maty

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#11
The new modules, by the power, must be Hypex NC1200, maybe with some NAD mod.

Hypex-NC1200-specs-power.png
 

amirm

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#12
The new modules, by the power, must be Hypex NC1200, maybe with some NAD mod.
They are completely different looking. From what I can tell, they are used the design but did their own implementation.
 

MZKM

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#13
Sounds like a great pairing to me.


It would be interesting to see how the Monolith 7 would test since I think Gene actually tested the Monolith 2.
He states that the 7ch has the larger power supply to allow the same wattage. However, the SINAD may degrade, so yes, the full 7ch measurements would be nice to see.
 

Matias

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#14
Could be just 7x NC500 OEM with their 7x customs buffer board and a single SMPS feeding them all, although that SMPS does not look like SMPS3k or SMPS1200.
 

GrimSurfer

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#15
It pays to play.

Anyone expecting to get excellence in an AVR (DAC, preamp, amp, room correction) for $2k is likely dreaming. But, it seems one can get excellence in amplification for a few grand. $5k is a little on the high side but follows a certain scale.

What scale am I talking about? If you use Benchmark as (ahem) the benchmark, around $1500/ch. Bryston and Mc, slightly higher, though I would caveat these last two as not quite at the same level as Bryston and, quite possibly, as much a fashion statement as an audio one.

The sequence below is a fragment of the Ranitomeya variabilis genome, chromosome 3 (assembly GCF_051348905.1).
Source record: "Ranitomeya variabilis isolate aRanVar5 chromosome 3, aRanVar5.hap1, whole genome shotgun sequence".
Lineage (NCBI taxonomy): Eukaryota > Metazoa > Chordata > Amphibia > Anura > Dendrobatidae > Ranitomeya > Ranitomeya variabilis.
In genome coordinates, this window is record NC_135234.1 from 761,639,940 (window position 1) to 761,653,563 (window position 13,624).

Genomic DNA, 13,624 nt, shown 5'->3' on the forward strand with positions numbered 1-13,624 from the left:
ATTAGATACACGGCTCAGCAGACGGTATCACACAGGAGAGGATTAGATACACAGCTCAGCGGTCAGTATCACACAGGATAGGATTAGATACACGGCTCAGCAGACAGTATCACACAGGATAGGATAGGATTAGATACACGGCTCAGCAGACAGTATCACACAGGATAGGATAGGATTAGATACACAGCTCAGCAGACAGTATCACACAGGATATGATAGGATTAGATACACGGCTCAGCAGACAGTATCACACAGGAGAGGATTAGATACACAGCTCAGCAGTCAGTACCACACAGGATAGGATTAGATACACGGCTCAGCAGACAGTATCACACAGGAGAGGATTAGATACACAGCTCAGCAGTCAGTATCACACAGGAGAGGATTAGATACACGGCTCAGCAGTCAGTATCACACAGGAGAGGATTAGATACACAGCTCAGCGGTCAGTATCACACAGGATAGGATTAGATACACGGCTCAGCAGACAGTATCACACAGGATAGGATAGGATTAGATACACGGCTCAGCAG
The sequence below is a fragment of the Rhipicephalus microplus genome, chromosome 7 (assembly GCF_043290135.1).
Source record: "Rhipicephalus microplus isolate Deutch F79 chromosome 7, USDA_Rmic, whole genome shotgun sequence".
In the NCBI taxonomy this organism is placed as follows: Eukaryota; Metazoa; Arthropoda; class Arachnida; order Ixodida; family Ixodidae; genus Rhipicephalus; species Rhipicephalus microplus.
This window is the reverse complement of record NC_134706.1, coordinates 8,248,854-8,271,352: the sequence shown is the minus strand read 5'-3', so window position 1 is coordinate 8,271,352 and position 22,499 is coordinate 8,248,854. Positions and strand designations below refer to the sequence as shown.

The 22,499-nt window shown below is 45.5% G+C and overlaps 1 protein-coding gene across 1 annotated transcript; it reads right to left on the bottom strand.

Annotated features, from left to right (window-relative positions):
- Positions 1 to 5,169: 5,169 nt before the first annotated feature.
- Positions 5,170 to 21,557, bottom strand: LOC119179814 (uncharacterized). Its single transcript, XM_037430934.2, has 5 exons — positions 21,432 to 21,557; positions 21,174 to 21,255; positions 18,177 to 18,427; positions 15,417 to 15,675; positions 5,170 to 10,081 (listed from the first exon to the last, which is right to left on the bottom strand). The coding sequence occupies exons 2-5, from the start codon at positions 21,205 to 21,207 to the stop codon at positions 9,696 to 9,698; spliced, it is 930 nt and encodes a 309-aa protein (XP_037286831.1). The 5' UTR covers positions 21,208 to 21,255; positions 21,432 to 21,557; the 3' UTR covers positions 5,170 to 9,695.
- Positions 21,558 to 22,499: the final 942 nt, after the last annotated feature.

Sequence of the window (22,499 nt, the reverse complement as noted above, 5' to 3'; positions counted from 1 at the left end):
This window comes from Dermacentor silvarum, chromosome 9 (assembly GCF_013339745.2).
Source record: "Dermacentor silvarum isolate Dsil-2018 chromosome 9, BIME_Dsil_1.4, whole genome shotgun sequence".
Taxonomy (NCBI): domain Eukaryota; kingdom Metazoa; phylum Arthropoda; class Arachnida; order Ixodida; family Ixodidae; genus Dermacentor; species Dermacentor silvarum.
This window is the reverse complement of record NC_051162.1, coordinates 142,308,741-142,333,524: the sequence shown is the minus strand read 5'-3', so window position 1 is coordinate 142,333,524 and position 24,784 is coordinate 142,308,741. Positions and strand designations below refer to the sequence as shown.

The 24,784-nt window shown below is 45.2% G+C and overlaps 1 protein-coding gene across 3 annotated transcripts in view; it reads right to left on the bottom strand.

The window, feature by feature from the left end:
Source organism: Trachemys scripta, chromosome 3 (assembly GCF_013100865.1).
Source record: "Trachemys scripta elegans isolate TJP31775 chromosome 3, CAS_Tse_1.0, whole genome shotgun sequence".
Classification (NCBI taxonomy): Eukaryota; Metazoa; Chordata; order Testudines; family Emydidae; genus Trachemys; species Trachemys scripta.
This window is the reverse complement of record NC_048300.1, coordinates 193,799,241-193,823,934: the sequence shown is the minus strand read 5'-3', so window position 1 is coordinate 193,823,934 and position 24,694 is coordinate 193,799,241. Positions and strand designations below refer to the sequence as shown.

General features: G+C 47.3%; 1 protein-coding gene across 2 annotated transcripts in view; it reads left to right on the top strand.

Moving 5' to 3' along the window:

audimus

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#16
Pretty good.

At almost 1/3 the price, Monoprice has a 7ch amp, Audioholics measurements, not far behind.
One more factor in considering these amps and prices. I see them as long term buys well past the warranty period because they stay relevant and keep working for longer. So, amortized over time, they are actually much more sensible than most front-ends.

For multi-channel amps, I do strongly favor designs with clean independent replaceable channel modules and brands that have a decent enough sales for a long enough period to be able to fix a channel with factory parts or salvaged parts from shops that specialize in that brand.

Just like cars... :)
 

audimus

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#19
It pays to play.

Anyone expecting to get excellence in an AVR (DAC, preamp, amp, room correction) for $2k is likely dreaming. But, it seems one can get excellence in amplification for a few grand. $5k is a little on the high side but follows a certain scale.

What scale am I talking about? If you use Benchmark as (ahem) the benchmark, around $1500/ch. Bryston and Mc, slightly higher, though I would caveat these last two as not quite at the same level as Bryston and, quite possibly, as much a fashion statement as an audio one.
I agree that this is a bit overpriced at $5k.

With volumes, it is theoretically possible to get good AVRs. The intrinsic problem with AVRs is basically too much crammed into one single box with all the compromises it entails.

The boutique names have to have huge margins to stay in business and they cannot compete with mass market brands for volume.
 

GrimSurfer

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#20
From the corporate perspective, sales volume + profitability = bonus.

I do, however, strongly agree with your thesis about the intrinsic weakness of AVRs. Added to that is the low likelihood that one company will be good at everything (DAC, preamp, amp, equalization, etc).

Discrete components offer the best opportunity to achieve high performance... but one must pay to play.